Why are other Indigenous groups, such as Métis and non-status Indians, involved in an initiative that deals with First Nations issues, such as Indian registration and band membership under the Indian Act?

As part of the proposed legislative amendments to address known sex-based inequities in Indian registration, some individuals that identify as Métis and non-status Indian will become eligible for Indian status. In addition, the Métis Nation is concerned with issues that relate to the eligibility of some Métis citizens to be registered under the Indian Act. For these reasons, Métis and non-status Indian groups will be included as part of the information sessions on the proposed amendments as well as part of the Stage II discussions on the broader-related issues.

Will the proposed amendments impact membership in First Nations communities?

First Nations that operate under section 11 of the Indian Act, whereby the Indian Registrar manages their Band Lists, will be impacted by the proposed legislative amendments, as newly entitled individuals who register and are descendant of these First Nations will be added to their Band Lists.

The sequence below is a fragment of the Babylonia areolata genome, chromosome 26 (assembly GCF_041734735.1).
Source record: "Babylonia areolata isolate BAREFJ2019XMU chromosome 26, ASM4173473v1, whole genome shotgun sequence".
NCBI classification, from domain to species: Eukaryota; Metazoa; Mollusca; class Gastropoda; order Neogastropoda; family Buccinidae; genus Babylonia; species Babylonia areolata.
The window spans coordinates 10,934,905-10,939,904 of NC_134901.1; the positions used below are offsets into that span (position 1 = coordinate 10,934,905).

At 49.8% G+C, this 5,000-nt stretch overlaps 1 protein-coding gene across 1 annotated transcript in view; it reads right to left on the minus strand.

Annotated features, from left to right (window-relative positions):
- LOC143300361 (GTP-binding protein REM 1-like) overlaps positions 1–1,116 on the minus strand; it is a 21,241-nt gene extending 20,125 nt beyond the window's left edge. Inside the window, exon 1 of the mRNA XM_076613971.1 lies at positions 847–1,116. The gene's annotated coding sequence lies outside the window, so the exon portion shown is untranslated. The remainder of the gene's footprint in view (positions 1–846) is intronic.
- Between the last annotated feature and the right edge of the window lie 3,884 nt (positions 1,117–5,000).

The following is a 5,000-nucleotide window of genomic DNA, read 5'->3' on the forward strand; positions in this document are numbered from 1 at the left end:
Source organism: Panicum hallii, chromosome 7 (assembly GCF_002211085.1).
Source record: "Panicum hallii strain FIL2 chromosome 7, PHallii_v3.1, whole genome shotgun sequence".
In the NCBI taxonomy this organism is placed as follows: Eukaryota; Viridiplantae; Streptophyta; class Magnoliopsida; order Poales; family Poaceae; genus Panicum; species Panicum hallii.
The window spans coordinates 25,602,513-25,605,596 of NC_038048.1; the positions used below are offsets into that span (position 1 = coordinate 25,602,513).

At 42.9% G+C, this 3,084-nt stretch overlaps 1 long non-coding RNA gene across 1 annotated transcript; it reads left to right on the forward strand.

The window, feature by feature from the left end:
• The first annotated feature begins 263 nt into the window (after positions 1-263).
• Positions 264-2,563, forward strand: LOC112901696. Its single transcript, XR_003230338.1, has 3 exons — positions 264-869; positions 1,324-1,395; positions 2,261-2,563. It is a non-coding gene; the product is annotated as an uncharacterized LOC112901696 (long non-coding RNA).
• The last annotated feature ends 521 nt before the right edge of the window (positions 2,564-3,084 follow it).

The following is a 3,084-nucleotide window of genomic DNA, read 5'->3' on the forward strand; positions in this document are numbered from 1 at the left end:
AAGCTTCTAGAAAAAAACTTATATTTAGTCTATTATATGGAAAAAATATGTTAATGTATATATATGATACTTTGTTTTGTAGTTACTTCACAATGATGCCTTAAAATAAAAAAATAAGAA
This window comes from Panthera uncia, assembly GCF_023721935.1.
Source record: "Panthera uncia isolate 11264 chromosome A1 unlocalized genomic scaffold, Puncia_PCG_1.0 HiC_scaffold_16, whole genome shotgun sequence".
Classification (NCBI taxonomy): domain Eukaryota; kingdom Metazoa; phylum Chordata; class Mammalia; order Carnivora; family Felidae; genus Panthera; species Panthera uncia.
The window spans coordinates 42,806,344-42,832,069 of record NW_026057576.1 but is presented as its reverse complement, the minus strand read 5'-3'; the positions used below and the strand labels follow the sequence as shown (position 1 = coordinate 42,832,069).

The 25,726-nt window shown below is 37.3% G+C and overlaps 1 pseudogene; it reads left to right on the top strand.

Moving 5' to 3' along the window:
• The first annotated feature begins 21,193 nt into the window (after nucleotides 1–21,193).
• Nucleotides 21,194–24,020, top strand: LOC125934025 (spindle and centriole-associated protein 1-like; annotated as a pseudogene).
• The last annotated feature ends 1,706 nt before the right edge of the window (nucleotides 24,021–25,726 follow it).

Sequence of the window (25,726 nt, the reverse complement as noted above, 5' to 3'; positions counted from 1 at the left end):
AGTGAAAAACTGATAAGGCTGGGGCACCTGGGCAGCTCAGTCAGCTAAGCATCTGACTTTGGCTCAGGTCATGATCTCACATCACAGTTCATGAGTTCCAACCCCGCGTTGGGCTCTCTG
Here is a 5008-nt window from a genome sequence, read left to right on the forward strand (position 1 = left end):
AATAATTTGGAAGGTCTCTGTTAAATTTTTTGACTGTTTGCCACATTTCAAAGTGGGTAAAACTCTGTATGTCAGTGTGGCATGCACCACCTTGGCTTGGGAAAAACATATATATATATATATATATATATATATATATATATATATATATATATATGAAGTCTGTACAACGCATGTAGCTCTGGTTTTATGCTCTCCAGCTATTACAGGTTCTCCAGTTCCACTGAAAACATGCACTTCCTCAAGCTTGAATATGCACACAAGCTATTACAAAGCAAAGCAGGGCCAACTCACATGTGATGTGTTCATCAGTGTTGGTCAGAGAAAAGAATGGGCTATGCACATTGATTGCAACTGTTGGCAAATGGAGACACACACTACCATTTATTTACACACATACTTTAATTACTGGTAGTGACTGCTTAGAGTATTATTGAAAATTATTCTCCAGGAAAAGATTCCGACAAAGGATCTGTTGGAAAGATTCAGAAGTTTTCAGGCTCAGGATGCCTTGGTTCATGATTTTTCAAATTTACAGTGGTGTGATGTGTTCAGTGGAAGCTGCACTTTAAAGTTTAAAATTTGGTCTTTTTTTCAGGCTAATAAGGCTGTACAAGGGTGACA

First Nations that control their own membership pursuant to section 10 of the Indian Act or are self-governing will not be impacted by the proposed amendments. These First Nations may choose to amend their laws to incorporate newly entitled registered individuals to their membership lists.

What will be the impact of the proposed amendments on federal programs for First Nations?

An increase in the population entitled to Indian registration will result in a corresponding increase in costs in respect of two key federal programs that are linked to Indian registration for access to funding: Health Canada's Non-Insured Health Benefits Program and INAC's Post-Secondary Education Program.

Since many on-reserve residency-based federal programs and services are linked to band membership, which is tied to Indian registration, changes to entitlement for Indian registration and by extension band membership for First Nations that operate under section 11 of the Indian Act will also impact the funding of these programs over the longer-term. However, the financial impacts for on-reserve programming will depend on the number of newly registered individuals that take-up on-reserve residency.